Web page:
Borrego Sun - Since 1949

Nature Watch: "Desert Holly"


Last updated 2/8/2022 at 11:11am

Kati Cowan

Desert Holly in bloom.

Christmas snow might be rare here, but the arid sands of Anza-Borrego offer holiday cheer none-the-less in the form of a desert shrub with toothed leaves and tiny reddish fruit that resembles European holly.

While unrelated to traditional holly, desert holly is a native to the Southwest and found in many parts of our local desert. This is a plant that is highly tolerant to Drought, surviving in some of the hottest and most arid places such as Death Valley.

The three to four-foot desert holly is covered with silvery-whitish-gray, many-pointed leaves and is a species of saltbush that grows in highly alkaline soil. Most desert plants can only survive in an alkaline environment of no more than one to five parts per million, while desert holly can thrive at up to 30 parts per million.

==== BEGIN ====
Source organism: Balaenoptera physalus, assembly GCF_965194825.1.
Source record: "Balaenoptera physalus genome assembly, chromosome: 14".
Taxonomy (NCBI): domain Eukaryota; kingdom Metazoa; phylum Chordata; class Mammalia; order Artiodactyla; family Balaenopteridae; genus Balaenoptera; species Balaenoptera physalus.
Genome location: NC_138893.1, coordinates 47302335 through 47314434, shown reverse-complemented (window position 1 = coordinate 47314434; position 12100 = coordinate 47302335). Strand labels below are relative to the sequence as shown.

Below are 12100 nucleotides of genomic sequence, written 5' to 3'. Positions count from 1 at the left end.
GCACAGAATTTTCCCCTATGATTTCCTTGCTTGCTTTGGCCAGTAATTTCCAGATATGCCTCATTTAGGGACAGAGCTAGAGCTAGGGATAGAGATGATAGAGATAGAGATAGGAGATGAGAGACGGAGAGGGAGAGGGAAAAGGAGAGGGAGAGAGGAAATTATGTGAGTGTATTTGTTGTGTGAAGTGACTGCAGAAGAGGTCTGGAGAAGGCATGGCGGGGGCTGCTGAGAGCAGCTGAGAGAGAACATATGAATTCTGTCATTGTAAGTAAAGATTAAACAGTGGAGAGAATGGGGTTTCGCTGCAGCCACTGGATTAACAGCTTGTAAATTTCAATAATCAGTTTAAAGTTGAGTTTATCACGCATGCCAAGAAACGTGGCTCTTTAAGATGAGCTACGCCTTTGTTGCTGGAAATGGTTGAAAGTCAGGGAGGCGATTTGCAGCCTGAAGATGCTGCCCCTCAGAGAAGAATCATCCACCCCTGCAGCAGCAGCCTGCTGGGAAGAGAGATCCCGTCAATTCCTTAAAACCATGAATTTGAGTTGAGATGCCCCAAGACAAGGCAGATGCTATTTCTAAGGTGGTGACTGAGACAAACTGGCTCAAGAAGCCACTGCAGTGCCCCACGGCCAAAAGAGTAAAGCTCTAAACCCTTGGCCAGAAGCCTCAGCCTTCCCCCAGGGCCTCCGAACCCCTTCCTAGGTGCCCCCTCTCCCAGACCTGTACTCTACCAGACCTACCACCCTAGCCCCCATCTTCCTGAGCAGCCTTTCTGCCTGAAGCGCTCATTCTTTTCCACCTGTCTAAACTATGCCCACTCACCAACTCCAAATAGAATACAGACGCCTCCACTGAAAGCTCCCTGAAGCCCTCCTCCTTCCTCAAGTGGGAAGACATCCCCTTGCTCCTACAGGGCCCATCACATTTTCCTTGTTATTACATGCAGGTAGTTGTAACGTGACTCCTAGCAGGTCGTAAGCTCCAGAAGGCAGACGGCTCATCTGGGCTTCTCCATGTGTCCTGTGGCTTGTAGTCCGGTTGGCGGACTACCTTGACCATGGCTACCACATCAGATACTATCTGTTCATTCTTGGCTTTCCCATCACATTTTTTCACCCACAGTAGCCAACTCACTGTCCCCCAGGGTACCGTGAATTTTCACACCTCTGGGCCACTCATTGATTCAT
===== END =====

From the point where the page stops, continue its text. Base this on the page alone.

This is accomplished through adaptation that allows the leaves to accumulate the salts and that helps extract water. Within the leaves there are tiny bladders that keep damaging salt deposits away from plant cells.

In the hottest and driest periods, the salt is shed when the plant drops its leaves.

In Anza-Borrego, desert holly is more often found in the most arid parts of the park such as the Borrego and Carrizo Badlands.

Native plant nurseries do sell desert holly as an attractive garden shrub that attracts a variety of bird, butterfly, and moth species.

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